Impromptu Blue Ridge Parkway Trip
One of the joys of retirement and owning a campervan like Wanda is the ability to throw a few things in the van and make a quick trip to the mountains.
We did just that recently and spent a couple days driving the Blue Ridge Parkway from Asheville north to the Linn Cove Viaduct (about 80 miles). As free and relaxing as that may sound, an impromptu trip can be quite stressful. Where are we going to go? Where will we sleep? How much are we hiking? What do you want for supper? (That last one is stressful EVERY day!).
Jenni found a decent looking boondocking spot on the northern end of our planned route and that seemed to relax us enough. That Monday night we loaded a change of clothes, a couple meals for us and kibble for Annie into the van so we would be ready to leave Tuesday morning. (That really got Annie excited!) As we were walking out the door that morning, I commented that I wanted to take my hooded heavy jacket “just in case” so we each grabbed one and then hit the road.
Our first stop was the Folk Life Center on the Blue Ridge Parkway near Asheville. It is a great stop to see incredible crafts like quilts, pottery, wood-carvings, etc. made by local artisans. (I’m not talking craft show/flea market type stuff—these are true works of art). While there, we were able to get road information from a park ranger. The Parkway was currently closed due to snow (in the middle of October!) where we wanted to spend most of our time. She said it could open up if temperatures warmed up enough so we decided to risk it and keep driving.
We said we would stop at just one overlook but that’s like eating one potato chip. I found myself pulling into each one that offered a view. The leaves in this lower elevation area were just beginning to change colors. I have a favorite tree on the Parkway at the Craggy Dome Overlook and it was my goal to get there. Fortunately, the road was now open where it had previously been blocked off a quarter mile before the parking lot I needed. But as we passed through a tunnel, the scenery changed from a foggy fall day to a winter wonderland! There was significant snow and icicles all around us, but melting quickly. We pulled into the parking lot and put on those heavy jackets we had thrown in at the last minute. I took Annie for a quick walk but there was no ‘child-like reaction’ from her when she saw the snow. She turned a small patch yellow and headed back to the van.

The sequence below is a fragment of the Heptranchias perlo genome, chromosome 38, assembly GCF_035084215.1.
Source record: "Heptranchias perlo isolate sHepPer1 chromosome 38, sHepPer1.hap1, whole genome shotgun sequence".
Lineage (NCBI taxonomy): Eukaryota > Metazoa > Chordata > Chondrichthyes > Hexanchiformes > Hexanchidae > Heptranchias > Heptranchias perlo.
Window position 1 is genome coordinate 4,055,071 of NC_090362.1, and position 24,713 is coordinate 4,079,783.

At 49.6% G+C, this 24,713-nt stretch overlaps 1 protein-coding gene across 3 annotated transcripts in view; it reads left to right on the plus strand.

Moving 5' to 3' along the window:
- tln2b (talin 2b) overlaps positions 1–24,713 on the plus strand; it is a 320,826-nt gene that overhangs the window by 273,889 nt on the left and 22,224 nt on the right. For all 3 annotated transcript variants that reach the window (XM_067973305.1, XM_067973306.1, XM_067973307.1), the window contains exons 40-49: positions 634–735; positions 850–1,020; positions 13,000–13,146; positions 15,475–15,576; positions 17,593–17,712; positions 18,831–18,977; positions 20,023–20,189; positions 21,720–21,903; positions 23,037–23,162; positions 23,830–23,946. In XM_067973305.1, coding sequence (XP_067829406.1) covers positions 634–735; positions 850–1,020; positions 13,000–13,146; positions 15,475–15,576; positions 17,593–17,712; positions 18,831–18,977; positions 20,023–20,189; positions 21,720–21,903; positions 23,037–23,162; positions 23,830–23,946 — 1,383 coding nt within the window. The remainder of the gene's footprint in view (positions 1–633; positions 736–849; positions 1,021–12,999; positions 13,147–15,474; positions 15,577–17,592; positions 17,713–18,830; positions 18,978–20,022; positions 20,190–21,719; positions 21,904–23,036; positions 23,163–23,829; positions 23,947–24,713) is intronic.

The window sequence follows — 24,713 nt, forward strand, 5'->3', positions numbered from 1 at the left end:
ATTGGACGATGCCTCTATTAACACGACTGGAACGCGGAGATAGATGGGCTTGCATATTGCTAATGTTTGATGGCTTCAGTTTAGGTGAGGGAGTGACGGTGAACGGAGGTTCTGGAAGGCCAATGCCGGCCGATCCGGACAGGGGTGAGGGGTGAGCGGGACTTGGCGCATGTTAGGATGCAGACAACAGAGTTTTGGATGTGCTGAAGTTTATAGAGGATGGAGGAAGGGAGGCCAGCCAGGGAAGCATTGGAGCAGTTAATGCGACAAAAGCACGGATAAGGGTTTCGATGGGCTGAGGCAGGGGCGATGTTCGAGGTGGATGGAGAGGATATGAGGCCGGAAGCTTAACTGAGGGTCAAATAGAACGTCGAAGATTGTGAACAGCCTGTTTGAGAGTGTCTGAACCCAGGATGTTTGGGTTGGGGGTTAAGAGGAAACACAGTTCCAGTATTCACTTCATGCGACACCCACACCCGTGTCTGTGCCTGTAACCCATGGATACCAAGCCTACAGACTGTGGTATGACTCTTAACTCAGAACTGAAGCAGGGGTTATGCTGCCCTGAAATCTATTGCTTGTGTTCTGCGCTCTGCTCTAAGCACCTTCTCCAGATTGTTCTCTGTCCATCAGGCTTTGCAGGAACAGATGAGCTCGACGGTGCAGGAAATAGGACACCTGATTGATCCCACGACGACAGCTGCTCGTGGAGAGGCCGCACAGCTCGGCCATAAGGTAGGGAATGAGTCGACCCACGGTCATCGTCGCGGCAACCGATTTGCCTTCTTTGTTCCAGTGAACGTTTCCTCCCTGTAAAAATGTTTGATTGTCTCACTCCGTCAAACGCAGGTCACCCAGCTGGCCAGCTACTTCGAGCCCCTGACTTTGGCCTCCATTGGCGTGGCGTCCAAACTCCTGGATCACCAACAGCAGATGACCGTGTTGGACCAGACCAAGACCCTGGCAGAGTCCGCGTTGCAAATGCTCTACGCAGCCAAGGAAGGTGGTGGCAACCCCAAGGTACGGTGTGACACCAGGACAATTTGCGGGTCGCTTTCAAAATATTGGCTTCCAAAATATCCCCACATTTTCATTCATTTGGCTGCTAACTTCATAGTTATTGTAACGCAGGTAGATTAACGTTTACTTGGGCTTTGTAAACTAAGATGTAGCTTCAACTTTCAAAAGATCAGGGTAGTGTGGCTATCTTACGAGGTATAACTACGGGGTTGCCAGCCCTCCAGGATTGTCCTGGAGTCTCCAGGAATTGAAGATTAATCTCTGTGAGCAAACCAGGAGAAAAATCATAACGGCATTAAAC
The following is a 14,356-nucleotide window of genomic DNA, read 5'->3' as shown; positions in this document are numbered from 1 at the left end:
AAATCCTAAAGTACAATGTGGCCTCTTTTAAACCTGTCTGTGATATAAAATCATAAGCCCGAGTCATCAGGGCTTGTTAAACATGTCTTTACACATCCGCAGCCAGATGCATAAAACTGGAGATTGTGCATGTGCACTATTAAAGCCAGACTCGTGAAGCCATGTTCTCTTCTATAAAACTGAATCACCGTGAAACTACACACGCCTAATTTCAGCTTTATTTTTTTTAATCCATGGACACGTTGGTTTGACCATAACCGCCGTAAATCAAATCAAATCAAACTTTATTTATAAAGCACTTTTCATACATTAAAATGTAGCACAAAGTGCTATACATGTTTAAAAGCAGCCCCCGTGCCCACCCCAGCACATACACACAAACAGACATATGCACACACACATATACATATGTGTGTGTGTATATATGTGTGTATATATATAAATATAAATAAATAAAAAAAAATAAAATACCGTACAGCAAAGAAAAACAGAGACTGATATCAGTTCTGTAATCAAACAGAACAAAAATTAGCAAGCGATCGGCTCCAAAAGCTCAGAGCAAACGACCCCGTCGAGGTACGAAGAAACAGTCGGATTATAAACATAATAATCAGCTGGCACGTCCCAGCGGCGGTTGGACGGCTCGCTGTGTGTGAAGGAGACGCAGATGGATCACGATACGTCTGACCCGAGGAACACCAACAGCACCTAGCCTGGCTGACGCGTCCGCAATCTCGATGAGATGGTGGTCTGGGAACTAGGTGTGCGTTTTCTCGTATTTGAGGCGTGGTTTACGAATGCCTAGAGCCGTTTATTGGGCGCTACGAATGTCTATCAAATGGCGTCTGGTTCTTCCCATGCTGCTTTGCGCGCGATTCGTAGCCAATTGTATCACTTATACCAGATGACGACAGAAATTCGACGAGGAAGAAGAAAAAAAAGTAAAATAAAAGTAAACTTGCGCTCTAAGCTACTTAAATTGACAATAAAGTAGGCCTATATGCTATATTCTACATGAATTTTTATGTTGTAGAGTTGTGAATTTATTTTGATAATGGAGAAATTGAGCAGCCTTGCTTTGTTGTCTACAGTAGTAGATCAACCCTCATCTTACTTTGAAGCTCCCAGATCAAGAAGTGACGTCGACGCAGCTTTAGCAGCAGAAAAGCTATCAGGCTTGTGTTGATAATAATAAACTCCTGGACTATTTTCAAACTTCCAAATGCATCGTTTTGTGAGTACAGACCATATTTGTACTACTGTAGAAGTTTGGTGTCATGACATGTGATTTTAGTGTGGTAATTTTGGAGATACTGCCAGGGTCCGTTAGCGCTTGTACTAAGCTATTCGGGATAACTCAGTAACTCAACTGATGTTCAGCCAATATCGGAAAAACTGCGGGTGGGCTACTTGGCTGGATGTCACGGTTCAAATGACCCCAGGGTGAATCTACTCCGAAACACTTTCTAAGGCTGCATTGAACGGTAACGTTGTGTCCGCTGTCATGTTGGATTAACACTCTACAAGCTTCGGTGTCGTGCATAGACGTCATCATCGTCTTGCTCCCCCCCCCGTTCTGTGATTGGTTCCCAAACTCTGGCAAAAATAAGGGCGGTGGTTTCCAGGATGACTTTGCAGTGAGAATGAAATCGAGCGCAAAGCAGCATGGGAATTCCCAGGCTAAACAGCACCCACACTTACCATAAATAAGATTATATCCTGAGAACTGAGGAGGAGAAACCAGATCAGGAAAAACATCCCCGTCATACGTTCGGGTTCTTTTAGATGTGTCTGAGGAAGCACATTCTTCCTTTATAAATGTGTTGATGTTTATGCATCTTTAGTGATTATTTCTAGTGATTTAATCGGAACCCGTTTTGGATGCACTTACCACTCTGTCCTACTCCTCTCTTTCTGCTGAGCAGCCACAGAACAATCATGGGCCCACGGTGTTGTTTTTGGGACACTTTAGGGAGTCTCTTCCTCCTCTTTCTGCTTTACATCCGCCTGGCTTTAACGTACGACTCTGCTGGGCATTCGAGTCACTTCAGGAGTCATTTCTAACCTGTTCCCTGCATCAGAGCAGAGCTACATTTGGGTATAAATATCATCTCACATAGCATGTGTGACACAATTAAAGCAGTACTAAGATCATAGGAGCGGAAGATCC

So while Annie snored under a blanket, Jenni and I hiked the Craggy Pinnacle Trail. It starts in a tunnel of rhododendron which quickly leads to my favorite tree. If a tree can show wisdom, this one is a genius. A friend from another part of the state saw my picture of it and declared she wanted to pray and meditate under it! Once we had communed with this icon of the Parkway, we continued up the snowy trail. We were walking mostly in slush but the scenery on each side was blanketed in white. The entire trail is 0.7 miles but does involve significant elevation change. Once we reached the pinnacle, we were treated to an interior view of a cloud. We could hear vehicles, and voices, far below but saw nothing ten feet beyond the rock retaining walls. The hike down was a bit more perilous than the one up due to the slush and having to step down from rock to rock in many places.
A few minutes north on the Parkway, the snow had melted and we were back enjoying fall foliage with even brighter colors than before. Early in the afternoon, we both agreed that it felt like we had hit a wall and needed to think about finding a place to camp closer than our previously planned site. Jenni consulted her phone app and found a road along the Linville Gorge Wilderness area that seemed to offer numerous sites. (Overnight parking is not allowed on the Blue Ridge Parkway so we were having to consider side roads). We exited the Parkway and took Old North Carolina 105—‘OLD’ being key here.